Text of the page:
The European Union announced on Thursday financial support to stimulate the declining Iranian economy. The assistance exemplifies the bloc’s pledge to maintain the 2015 Iran nuclear accord despite U.S. President Donald Trump’s decision in May to withdraw the U.S. from the deal and reimpose economic sanctions on Iran, which took effect earlier this month.
The $21 million is the first part of an overall $58 million package for Iran.
“This new package will widen economic and sectoral relations in areas that are of direct benefit to our citizens,” E.U. High Representative Federica Mogherini said in a statement.
Nonetheless, European companies have announced they will stop conducting business in Iran. British Airways and Air France announced on Thursday they will no longer be offering flights to Tehran in September.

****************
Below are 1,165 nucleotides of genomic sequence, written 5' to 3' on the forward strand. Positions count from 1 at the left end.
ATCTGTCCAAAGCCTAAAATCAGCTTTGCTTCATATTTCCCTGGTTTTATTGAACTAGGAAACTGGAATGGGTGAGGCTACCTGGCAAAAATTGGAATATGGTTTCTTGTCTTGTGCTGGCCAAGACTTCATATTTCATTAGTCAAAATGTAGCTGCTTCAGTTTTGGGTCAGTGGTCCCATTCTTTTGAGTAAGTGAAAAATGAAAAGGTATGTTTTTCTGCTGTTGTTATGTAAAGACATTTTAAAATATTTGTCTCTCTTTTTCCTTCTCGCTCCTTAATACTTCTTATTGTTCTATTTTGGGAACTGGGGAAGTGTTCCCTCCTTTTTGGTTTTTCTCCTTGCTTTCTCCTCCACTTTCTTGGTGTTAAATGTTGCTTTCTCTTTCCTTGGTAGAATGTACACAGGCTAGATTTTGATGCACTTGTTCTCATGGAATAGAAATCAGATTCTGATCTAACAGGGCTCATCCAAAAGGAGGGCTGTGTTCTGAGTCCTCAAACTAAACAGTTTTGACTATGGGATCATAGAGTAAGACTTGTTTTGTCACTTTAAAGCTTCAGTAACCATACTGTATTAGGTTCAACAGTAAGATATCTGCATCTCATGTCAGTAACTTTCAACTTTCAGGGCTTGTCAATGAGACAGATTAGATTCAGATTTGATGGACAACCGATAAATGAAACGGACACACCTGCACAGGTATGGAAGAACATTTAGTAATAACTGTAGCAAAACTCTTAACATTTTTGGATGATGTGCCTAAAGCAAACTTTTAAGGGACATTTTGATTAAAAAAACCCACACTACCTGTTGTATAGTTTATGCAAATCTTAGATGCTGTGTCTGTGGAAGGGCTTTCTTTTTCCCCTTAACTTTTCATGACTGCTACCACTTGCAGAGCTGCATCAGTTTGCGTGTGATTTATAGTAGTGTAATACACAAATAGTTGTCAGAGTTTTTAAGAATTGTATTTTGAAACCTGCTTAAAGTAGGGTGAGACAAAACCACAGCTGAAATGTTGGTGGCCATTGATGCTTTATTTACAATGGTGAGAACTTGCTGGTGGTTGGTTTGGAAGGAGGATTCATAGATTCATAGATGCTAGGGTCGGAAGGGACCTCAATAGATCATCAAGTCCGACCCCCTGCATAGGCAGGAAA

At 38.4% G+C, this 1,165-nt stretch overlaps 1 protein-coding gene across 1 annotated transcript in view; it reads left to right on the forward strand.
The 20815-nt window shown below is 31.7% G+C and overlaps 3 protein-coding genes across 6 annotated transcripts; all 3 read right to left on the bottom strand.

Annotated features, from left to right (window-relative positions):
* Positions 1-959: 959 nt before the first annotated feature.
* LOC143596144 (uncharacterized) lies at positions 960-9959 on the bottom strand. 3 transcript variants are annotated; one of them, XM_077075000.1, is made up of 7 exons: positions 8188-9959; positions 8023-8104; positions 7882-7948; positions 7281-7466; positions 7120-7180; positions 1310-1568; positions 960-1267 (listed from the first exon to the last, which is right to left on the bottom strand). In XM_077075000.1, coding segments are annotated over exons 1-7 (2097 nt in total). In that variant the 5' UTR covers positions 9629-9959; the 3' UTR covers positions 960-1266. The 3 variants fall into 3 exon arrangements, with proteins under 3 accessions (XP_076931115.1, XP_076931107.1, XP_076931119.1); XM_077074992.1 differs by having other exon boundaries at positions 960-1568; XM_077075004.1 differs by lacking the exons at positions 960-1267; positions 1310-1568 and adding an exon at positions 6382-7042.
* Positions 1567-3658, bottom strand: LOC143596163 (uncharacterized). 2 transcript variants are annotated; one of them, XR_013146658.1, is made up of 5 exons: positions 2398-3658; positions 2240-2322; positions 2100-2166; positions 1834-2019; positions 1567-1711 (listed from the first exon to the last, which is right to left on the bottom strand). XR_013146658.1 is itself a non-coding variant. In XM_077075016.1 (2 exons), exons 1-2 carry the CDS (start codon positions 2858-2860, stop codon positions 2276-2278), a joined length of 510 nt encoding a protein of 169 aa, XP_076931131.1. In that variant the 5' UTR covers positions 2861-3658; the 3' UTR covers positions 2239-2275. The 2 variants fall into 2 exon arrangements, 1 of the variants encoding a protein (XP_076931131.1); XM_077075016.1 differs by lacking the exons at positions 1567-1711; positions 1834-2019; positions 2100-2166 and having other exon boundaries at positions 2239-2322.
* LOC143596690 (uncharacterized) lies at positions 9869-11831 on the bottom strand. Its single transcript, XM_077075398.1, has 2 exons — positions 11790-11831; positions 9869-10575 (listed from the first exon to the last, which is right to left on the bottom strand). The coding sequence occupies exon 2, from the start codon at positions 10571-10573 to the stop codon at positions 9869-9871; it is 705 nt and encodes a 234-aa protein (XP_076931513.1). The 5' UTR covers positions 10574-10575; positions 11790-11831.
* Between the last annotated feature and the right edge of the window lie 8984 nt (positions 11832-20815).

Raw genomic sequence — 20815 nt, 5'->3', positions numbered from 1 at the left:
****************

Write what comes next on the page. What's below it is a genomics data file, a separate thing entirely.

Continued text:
“We are suspending our London to Tehran service as the operation is currently not commercially viable,” the airline said in a statement.
While the carriers did not cite the sanctions as the reason for their decision, America has been pressuring European companies to avoid doing business in Iran or risk getting caught up in U.S. sanctions.
Dutch airline KLM previously announced it was halting flights to Iran.
Israeli Prime Minister Benjamin Netanyahu praised the decision by the European airlines to halt their service to Iran.
“That is good, more should follow, more will follow because Iran should not be rewarded for its aggression in the region, for its attempts to spread terrorism far and wide,” he told a news conference during a visit to Lithuania.